State of Tennessee vs. Dennis Livesay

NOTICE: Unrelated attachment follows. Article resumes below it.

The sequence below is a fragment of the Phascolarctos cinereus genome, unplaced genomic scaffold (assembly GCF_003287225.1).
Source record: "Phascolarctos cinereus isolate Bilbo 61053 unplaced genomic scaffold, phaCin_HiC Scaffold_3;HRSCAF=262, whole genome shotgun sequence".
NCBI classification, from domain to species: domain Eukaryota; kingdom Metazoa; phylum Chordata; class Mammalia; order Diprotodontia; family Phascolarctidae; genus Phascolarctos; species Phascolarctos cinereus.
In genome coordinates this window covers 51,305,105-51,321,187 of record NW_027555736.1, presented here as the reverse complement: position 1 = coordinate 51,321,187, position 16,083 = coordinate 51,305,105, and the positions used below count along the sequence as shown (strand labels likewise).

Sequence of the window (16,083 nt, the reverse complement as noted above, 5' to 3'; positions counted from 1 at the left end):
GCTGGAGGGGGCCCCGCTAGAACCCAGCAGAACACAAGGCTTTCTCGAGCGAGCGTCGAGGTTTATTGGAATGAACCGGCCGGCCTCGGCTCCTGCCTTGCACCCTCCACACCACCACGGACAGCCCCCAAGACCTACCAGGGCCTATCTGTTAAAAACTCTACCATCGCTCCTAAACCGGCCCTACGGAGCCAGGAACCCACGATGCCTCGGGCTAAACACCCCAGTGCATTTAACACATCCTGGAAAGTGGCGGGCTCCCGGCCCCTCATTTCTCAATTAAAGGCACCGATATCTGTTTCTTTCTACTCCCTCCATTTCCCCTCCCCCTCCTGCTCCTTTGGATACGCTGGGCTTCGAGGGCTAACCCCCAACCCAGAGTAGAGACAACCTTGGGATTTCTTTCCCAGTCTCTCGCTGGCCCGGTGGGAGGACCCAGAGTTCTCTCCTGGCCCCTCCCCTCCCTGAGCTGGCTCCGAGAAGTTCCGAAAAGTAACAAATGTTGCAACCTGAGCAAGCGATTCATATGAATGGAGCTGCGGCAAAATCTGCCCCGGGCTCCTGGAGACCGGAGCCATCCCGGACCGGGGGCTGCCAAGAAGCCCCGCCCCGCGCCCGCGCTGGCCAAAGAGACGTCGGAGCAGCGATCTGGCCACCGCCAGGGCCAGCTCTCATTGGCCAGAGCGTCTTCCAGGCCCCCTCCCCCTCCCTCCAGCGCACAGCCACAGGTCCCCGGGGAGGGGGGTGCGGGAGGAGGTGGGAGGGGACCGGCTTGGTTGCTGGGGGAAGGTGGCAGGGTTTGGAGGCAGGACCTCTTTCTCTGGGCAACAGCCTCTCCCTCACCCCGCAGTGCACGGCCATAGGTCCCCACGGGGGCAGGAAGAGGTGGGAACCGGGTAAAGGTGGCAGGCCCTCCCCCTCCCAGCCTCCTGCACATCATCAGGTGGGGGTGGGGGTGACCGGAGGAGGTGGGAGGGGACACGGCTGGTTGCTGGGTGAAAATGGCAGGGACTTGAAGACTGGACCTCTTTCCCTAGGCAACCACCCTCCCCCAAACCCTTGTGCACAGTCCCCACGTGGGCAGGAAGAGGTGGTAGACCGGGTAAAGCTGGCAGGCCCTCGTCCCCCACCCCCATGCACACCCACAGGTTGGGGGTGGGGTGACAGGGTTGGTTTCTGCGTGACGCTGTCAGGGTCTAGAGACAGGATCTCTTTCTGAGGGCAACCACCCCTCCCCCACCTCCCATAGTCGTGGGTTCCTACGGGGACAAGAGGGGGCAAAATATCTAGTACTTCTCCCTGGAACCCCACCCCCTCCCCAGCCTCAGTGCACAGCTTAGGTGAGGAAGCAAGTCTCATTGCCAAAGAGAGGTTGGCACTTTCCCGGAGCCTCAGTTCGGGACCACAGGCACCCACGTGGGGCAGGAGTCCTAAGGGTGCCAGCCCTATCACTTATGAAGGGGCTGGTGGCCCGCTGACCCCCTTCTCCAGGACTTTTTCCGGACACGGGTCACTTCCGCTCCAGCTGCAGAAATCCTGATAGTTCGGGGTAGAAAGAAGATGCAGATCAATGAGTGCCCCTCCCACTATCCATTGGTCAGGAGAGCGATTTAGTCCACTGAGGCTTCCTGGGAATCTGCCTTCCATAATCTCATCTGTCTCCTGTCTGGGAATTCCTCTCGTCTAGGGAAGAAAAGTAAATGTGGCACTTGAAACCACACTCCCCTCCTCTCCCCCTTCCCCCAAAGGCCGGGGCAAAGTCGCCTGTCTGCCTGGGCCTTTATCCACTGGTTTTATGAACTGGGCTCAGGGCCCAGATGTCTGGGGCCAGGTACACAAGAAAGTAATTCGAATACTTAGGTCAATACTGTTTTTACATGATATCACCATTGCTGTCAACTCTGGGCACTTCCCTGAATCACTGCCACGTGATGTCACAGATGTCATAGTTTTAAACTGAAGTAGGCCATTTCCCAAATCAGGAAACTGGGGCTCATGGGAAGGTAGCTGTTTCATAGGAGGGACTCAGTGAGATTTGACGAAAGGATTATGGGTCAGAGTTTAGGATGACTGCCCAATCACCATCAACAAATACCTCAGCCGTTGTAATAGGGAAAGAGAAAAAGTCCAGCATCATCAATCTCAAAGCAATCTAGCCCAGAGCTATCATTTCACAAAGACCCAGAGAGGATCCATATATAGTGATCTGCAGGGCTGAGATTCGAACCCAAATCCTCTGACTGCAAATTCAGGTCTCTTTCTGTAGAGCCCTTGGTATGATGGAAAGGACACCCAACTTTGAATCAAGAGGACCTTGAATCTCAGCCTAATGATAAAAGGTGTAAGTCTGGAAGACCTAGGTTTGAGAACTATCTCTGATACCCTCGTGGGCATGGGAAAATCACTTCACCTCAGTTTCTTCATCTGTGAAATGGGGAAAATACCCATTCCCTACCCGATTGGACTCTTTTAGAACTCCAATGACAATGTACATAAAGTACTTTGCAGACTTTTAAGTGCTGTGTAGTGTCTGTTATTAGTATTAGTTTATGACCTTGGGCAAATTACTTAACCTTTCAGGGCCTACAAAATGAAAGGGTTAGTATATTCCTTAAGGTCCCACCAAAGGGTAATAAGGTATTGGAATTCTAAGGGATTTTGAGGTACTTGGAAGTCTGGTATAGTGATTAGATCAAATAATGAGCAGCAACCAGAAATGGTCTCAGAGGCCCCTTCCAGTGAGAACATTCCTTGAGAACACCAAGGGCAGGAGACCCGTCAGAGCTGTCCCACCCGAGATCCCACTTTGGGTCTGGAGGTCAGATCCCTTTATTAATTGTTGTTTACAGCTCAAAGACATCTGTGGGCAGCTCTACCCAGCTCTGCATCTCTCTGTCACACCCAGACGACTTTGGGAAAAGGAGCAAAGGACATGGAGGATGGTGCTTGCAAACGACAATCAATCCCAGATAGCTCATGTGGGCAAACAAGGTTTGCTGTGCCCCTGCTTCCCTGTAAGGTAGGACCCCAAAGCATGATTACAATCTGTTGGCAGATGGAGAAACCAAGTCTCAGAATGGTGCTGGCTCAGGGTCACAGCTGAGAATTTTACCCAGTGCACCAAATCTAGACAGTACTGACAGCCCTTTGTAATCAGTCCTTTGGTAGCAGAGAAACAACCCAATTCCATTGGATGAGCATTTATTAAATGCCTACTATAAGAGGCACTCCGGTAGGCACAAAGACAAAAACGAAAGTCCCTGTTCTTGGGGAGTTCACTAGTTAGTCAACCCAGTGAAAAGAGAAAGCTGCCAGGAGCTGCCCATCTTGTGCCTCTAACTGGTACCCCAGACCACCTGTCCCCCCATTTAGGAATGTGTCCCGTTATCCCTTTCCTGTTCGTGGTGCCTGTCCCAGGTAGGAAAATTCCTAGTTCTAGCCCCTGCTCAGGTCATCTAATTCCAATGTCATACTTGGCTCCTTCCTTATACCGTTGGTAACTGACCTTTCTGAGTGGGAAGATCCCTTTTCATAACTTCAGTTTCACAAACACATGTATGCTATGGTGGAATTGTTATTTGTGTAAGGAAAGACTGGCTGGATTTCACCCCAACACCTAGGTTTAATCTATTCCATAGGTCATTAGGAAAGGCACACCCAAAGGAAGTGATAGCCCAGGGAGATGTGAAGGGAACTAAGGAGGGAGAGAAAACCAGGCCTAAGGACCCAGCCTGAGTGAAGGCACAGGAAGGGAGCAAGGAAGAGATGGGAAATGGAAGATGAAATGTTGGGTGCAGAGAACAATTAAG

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IN THE COURT OF CRIMINAL APPEALS OF TENNESSEE AT KNOXVILLE FILED JANUARY SESSION, 1996 March 21, 1996 STATE OF TENNESSEE, Appellant, VS. DENNIS LIVESAY, Appellee. ) ) ) ) ) ) ) ) ) ) Cecil Crowson, Jr. C.C.A. NO. 03C01-9503-CR-00079 Appellate Court Clerk BLOUNT COUNTY HON. D. KELLY THOMAS, JR. JUDGE (Dismissal of DUI Charge) ON APPEAL FROM THE JUDGMENT OF THE CIRCUIT COURT OF BLOUNT COUNTY FOR THE APPELLEE: FOR THE APPELLANT: CRAIG L. GARRETT Paine, Garrett & Bray Attorneys at Law 226 E. Broadway Avenue Maryville, TN 37801-2404 CHARLES W . BURSON Attorney General and Reporter EUGENE J. HONEA Assistant Attorney General 450 James Robertson Parkway Nashville, TN 37243-0493 MIKE FLYNN District Attorney General PHIL MORTON Assistant District Attorney General 363 Court Street Maryville, TN 37804-5906 OPINION FILED ________________________ AFFIRMED DAVID H. W ELLES, JUDGE OPINION This is an appeal by the State of Tennessee from an order of the trial court dismissing a charge of driving while under the influence of an intoxicant. The trial court judge dismissed the charge because he found that law enforcement authorities violated the Defendant's constitutional right to due process when they refused to allow the Defendant's personal physician to come to the jail and procure an additional sample of blood from the Defendant for the purpose of having performed an independent laboratory examination to determine his blood alcohol content. W e affirm the judgment of the trial court. The facts of this case are generally undisputed. One evening shortly before midnight, a Maryville, Tennessee police officer observed the Defendant run a red light. The officer stopped the Defendant's automobile and detected the odor of alcohol on the Defendant's breath. The officer administered field sobriety tests which the Defendant could not successfully perform. The officer offered the Defendant a choice between a breath test or a blood test. W hen the Defendant requested a blood test, the officer transported him to Blount Memorial Hospital for the purpose of having blood drawn. Two tubes of blood were drawn from the Defendant's arm.1 The Defendant was then transported to the jail, which took about five minutes. W hen the Defendant arrived at the jail, he asked to make a phone call 1 The blood sam ples taken from the Defendant at the hospital were sent to the Tennessee Bureau of Investigation crim e laboratory where a test determ ined the Defendant's blood alcohol content to be .11 gram percent. -2- and was allowed to do so. He telephoned his personal physician and requested that the doctor come to the jail to obtain an additional blood sample for analysis. W hen the jailer heard the Defendant's request on the phone, he told the Defendant that he could not have his doctor come to the jail to draw blood. At the Defendant's request, the jailer then took the phone and told the doctor that the Defendant could not have an additional blood sample taken at the jail. The doctor testified that he would have come to the jail and taken the blood sample from the Defendant if he had been allowed to do so. The order of dismissal of the trial court, after summarizing the facts as stated herein, states as follows: "The court finds, therefore, as a matter of fact that agents for the State interfered with the Defendant's right to develop and obtain what could be exculpatory evidence on his behalf, violative of the Defendant's right to due process. In that there is no way to afford the Defendant such an opportunity at present, the case is dismissed and the costs taxed to the State of Tennessee." It is from this order that the State appeals. The State argues that the trial court erred in dismissing the charge against the Defendant because: (1) W ithout a showing of actual prejudice, the trial court should not have found a due process violation; and (2) even if the Defendant's due process rights were violated, the appropriate remedy would be to suppress the State's blood test results rather than dismiss the charge against the Defendant. The legislature has provided that, when a sample of a person's blood is procured for making a test to determine the alcoholic or drug content of the blood, -3- "the person tested shall be entitled to have an additional sample of blood or urine procured and the resulting test performed by any medical laboratory of that person's own choosing and at that person's own expense . . . ." Tenn. Code Ann. § 55-10-410(e). It is difficult to overstate the importance of evidence of blood alcohol content in DUI prosecutions. Our supreme court recently noted that the decision of whether to take a blood alcohol test by a person suspected of DUI was "a decision having such important consequences for his or her guilt or innocence," yet the decision must be made without benefit of counsel. State v. Frasier, __ S.W .2d __ (Tenn. 1996). The court further noted that any compromise of the accuracy of such a test "is a crucial consequence, given the importance of scientific evidence in DUI cases." Id. This court has stated that "the defendant's greatest challenge to the accuracy of the breath test is the independent blood test to which each accused has a statutory right." State v. Johnson, 717 S.W .2d 298, 305 (Tenn. Crim. App. 1986). In analyzing a similar issue, this court has stated: It is necessary to state what this case does not involve. W e are not here dealing with a case in which a defendant requests an opportunity to call his own doctor or other qualified person and have his doctor or other qualified person come to the jail or other place of incarceration and take a sample of blood. Under that described circumstance the defendant's due process rights would be violated if the police interfered with the defendant's right to obtain evidence necessary to his defense. The right of one in custody for driving under the influence to have a blood test by his own doctor or other qualified person at his own expense at the place of incarceration is -4- well recognized by the Courts. See, Scarborough v. State, 261 So.2d 475 (Miss. 1972) cert. denied 410 U.S. 946, 83 S.Ct. 1353, 35 L.Ed.2d 613; Brown v. Municipal Court, 86 Cal. App.3d 357, 150 Cal.Rptr. 216 (2d Dist. 1978); State v. Lewis, Supra at 526; and In Re Koehne, 54 Cal.2d 757, 8 Cal.Rptr. 435, 356 P.2d 179, 180-81 (1960). State v. Choate, 667 S.W.2d 111, 112 (Tenn. Crim. App. 1983). The State argues that the Defendant's due process rights were satisfied because the Defendant could have requested that he be provided one of the samples taken at the hospital so that he could obtain independent testing of the sample. It appears that the Defendant did not make such a request. W e believe, however, that the statute gives the Defendant the right to have his own "additional" sample of blood procured for testing. Because the sample taken by the state's agents may become contaminated, be mishandled, lost or be otherwise unreliable, when the state's agents refuse to allow the Defendant to preserve such important evidence, this becomes tantamount to suppression of evidence favorable or useful to the defense. That is the only opportunity the Defendant has to gather that evidence. Other states have grappled with similar statutes and similar issues. Especially in question is the possibilty of due process violations in the event the police refuse access to a private test. This topic was addressed in an annotation which stated: In a number of cases it has been held or stated that constitutional due process requires that a motorist charged with an alcohol-related driving offense be afforded a reasonable opportunity to obtain a private sobriety test. Ariz-McNutt v Superior Court of Arizona (1982) 133 Ariz 7, 648 P2d 122. -5- Smith v Cada (1977, App) 114 Ariz 510, 562 P2d 390; Smith v Ganske (1977, App) 114 Ariz 515, 562 P2d 395; Amos v Bowen (1984, App) 143 Ariz 324, 693 P2d 979. Cal-Re Martin (1962) 58 Cal 2d 509, 24 Cal Rptr 833, 374 P2d 801; Kesler v Department of Motor Vehicles (1969) 1 Cal 3d 74, 81 Cal Rptr 348, 459 P2d 900, cert den 397 US 989, 25 L Ed 2d 396, 90 S Ct 1121. Brown v Municipal Court for Los Angeles Judicial Dist. (1978, 2d District) 86 Cal App 3d 357, 150 Cal Rptr 216. Me-State v Munsey (1956) 152 Me 198, 127 A2d 79 (ovrld on other grounds State v Copeland (Me) 391 A2d 836 (superseded by statute as stated in State v Pineau (Me) 491 A2d 1165)). Mo- State v Snipes (1972, Mo) 478 SW 2d 299, cert den 409 US 979, 34 L Ed 2d 242, 93 S Ct 332. Tenn- State v Choate (1983, Tenn Crim) 667 SW 2d 111. John P. Ludington, Annotation, Drunk Driving: Motorist s Right to Private Sobriety Test, 45 A.L.R. 4th 11, 21 (1986). In Brown v. Municipal Court of Los Angeles Judicial District, 150 Cal. Rptr. 216 (Ct. App. 1978), the California Court of Appeals dealt with a situation in which an individual was in custody for driving under the influence and was taken to the police station where his blood alcohol level was determined. After the test was administered, the officer took him to the hospital for a physical examination for possible neck injuries. While at the hospital, the individual stated that he wanted a blood test taken and offered to pay for it. The officer refused to allow the test and told the arrestee that he could get the test after he had been released from custody. The California Court of Appeals stated: The denial of an opportunity to procure a blood test on a charge of intoxication prevents the accused from obtaining evidence -6- necessary to his defense, and is a denial of due process of law. (In re Newbern (1961) 55 Cal.2d 508, 513, 11 Cal. Rptr. 551, 360 P.2d 47.) W hile there is no duty or obligation on law enforcement officers to administer a blood test (In re Koehne (1960) 54 Cal.2d 757, 759, 8 Cal. Rptr. 435, 356 P.2d 179; McCormick v. Municipal Court (1961) 195 Cal. App. 2d 819, 821, 16 Cal. Rptr. 211), in no event can an officer frustrate the reasonable efforts of an accused to obtain a timely sample of his blood without denying him due process of law. (In re Martin (1962) 58 Cal.2d 509, 512, 24 Cal. Rptr. 833, 374 P.2d 801). Id. at 219. W e agree with the California Court of Appeals. W e, therefore, have no hesitancy in following this court's reasoning in State v. Choate, 667 S.W .2d 111 (Tenn. Crim. App. 1983), and conclude that under the facts and circumstances presented herein, the Defendant's due process rights were violated when the police interfered with the Defendant's attempt to obtain evidence necessary to his defense. Our supreme court recently held that a person's refusal to take a bloodalcohol test may be admitted as evidence against the person at trial. Frasier, __ S.W.2d at __. Obviously, if the person submits to the State's test, the results are admissible. If the person is not allowed to procure his own sample for testing, the State's proof becomes irrefutable, even if the test result is in fact unreliable for any of a variety of reasons. W e also note that the interference with the Defendant's statutory and due process rights to obtain this evidence was intentional on the part of law enforcement authorities. W e do not believe that simply suppressing the State's blood alcohol test is a sufficient safeguard of the Defendant's right to be able to -7- gather and preserve evidence in his defense. This evidence, if favorable to the Defendant, could easily have secured his acquittal. Many other courts agree that suppression of the blood alcohol test is not a sufficient safeguard of the Defendant s rights in all cases. The Supreme Court of Massachussetts states: In determining the appropriate remedy for a violation of G.L. c. 263, § 5A, we consider the conduct of the police, the exigent circumstances of the particular case, and other admissible evidence of the defendant s guilt. [Commonwealth v.] Rosewarne, [ ] 410 Mass. [53] at 57, 571 N.E.2d 354 [(1991)]. [Commonwealth v.] Kelley, [ ] 404 Mass. [459] at 464, 535 N.E.2d 1251 [(1989)]. Dismissal may be deemed appropriate where there is deliberate or intentional misconduct by the police. Commonwealth v. Manning, 373 Mass. 438, 443, 367 N.E.2d 635 (1977). In cases arising under c. 263, § 5A, we must consider the purpose of the statute, namely, to give the defendant a reasonable opportunity to obtain his own evidence, available only for a short period of time, regarding his alleged intoxication. Commonwealth v. Marley, 396 Mass. 433, 443, 486 N.E. 2d 715 (1985) (Liacos, J., concurring). Commonwealth v. Andrade, 389 Mass. 874, 881, 453 N.E.2d 415 (1983). Thus, the remedy must be adequate to cure potential or actual prejudice resulting from a violation of G.L. c. 263, § 5A, given the particular facts of the case. Andrade, supra at 878-879, 881882, 453 N.E.2d 415. Commonwealth v. Hampe, 646 N.E.2d 387 (Mass. 1995). In McNutt v. Superior Court of Arizona, 648 P.2d 122 (Ariz. 1982), a defendant was arrested on suspicion of DW I. He was taken to the police station and asked to call his lawyer and asked for a blood test after the police had given him a breath alcohol test. Id. at 124. The officers refused both requests, but did allow him to call his ex-wife. He was released to his ex-wife about two to two and a half hours after he was stopped. Id. The Supreme Court of Arizona stated, Dismissal of the case with prejudice is the appropriate remedy because the -8- state s action foreclosed a fair trial by preventing petitioner from collecting exculpatory evidence no longer available. See Smith v. Cada, 114 Ariz. 510, 562 P.2d 390 (App. 1977). Id. The same is true in the case sub judice. W e, therefore, are unable to conclude that the trial judge erred in dismissing the charge against the Defendant. The judgment of the trial court is affirmed. ____________________________________ DAVID H. W ELLES, JUDGE CONCUR: ___________________________________ JOE B. JONES, PRESIDING JUDGE ___________________________________ JOHN H. PEAY, JUDGE -9-